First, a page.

The post provided by Microsoft on Windows 8 accessibility support leaves out a few unpleasant details. For example, it gives the impression that your Visual Studio Express 2010 application is accessibility ready right from the start. That’s true to an extent. However, the author leaves out important details such as providing speed keys for users who need them (the requirement does appear in a bullet list; how Windows 8 will help you implement them isn’t). The current templates don’t provide for this need and the Metro interface will make it harder to add them.

One of the most positive changes is that Microsoft is going to test Metro applications for accessibility. If the application meets the baseline (read minimal) requirements, the developer will be able to market it as accessible. At least those with special needs will be able to find software that meets a minimal level of accessibility. However, that minimal level still might not fulfill every Section 508 requirement (something that companies commonly sidestep as being inconvenient). In fact, I’m willing to go out on a limb here and state that minimal is probably not going to be enough to help many of the people with accessibility needs. You’ll be able to support JAWS at a basic level, but more complex software and setups will require additional help from developers.

One of the things you should keep in mind is that Microsoft is proactive to an extent about accessibility. They even provide a special Microsoft Accessibility site to provide updates about their strategy. However, I’ve been finding myself tested with their direction as of late. The interfaces they’re putting together seem less accessible all the time. I’d love to get input from anyone who uses their tools daily to meet specific needs. Talk to me about accessibility requirements, especially those needed to make Metro usable, at [email protected].


New RecImg Utility in Windows 8

Microsoft is constantly changing the command line, which is why books such as Windows Command-Line Administration Instant Reference get outdated. Every new version of Windows comes with new command line utilities. In most cases, these new utilities support new Windows features or allow some new level of maintenance or administration. The RecImg utility creates an image of the Windows 8 installation, including installed applications, to the location you specify. The purpose of this image is to allow a refresh of the Windows installation should something happen to it. A refresh installs a new copy of Windows, but preserves the data and application setup. In many respects, this feature sounds like a simplified version of products such as Norton Ghost. You can read about this new refresh functionality in the Refresh and reset your PC post on the Building Windows 8 site.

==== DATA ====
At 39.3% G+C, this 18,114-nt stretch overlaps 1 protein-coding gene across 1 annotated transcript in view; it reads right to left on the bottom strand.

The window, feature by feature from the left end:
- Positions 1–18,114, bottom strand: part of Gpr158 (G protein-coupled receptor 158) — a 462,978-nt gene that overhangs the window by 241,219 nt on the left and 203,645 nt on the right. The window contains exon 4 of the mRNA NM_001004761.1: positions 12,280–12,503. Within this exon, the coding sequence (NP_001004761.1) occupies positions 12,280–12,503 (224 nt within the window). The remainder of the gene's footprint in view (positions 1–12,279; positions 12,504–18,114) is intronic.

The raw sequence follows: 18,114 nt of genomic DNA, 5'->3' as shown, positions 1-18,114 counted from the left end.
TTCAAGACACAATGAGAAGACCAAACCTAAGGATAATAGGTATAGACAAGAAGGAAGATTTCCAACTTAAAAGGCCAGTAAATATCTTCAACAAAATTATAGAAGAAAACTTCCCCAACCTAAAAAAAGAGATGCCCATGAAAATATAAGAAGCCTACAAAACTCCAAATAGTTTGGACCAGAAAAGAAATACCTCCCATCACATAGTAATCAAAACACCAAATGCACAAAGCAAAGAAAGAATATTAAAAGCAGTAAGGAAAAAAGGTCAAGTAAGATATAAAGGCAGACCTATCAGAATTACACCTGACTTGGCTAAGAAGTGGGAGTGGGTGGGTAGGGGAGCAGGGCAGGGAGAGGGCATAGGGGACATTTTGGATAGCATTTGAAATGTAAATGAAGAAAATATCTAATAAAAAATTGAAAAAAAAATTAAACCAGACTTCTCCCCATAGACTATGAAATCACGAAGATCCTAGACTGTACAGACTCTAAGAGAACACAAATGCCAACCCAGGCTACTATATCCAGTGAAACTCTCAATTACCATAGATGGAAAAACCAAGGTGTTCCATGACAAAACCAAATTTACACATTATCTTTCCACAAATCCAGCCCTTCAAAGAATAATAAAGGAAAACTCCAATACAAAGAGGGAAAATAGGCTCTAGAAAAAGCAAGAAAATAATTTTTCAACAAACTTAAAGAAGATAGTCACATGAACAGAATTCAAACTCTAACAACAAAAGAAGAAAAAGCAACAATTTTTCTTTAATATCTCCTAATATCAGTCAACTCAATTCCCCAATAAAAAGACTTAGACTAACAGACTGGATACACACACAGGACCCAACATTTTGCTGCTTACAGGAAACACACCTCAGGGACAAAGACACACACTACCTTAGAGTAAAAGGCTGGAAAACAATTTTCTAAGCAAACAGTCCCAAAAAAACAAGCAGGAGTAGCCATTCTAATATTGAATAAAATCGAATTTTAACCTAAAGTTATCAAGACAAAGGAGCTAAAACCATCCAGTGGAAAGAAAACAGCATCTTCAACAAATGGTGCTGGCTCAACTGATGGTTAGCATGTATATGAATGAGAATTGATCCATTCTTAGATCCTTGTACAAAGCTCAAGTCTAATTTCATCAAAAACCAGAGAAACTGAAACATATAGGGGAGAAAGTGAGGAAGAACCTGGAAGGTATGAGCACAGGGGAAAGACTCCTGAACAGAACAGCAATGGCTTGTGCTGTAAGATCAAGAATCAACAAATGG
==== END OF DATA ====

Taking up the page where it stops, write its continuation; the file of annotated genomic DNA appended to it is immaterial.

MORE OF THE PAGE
I find this new feature exciting because it provides the means for someone like me to recover a hard drive even if I have to support several configurations for a book. It should be possible to create as many images as needed and know that Windows will support them because the feature is built into the operating system. The basic command line for working with this utility is:

RecImg -CreateImage Location

where Location is the directory you want to use for the Windows image. As with any Windows 8 feature, the current version of the utility has problems that you can read about on the Computer Performance site. I’m assuming at this point that the utility will include additional command line switches. Otherwise, Microsoft wouldn’t have included a specific -CreateImage command line switch. Of course, the presence of this new utility means that administrators can perform image updates from a batch file or as part of automated maintenance.

I’ll keep you posted on this, and other, Windows 8 utilities as I have time to review and study them. In the meantime, let me know if you hear anything about interesting new Windows 8 utilities and utility changes. Also let me know if you hear about any utilities that Microsoft decides not to support. Often, you find out about these changes only after you’ve tried to use it in a batch file.

What is your take on this new Windows 8 feature? Let me know at [email protected].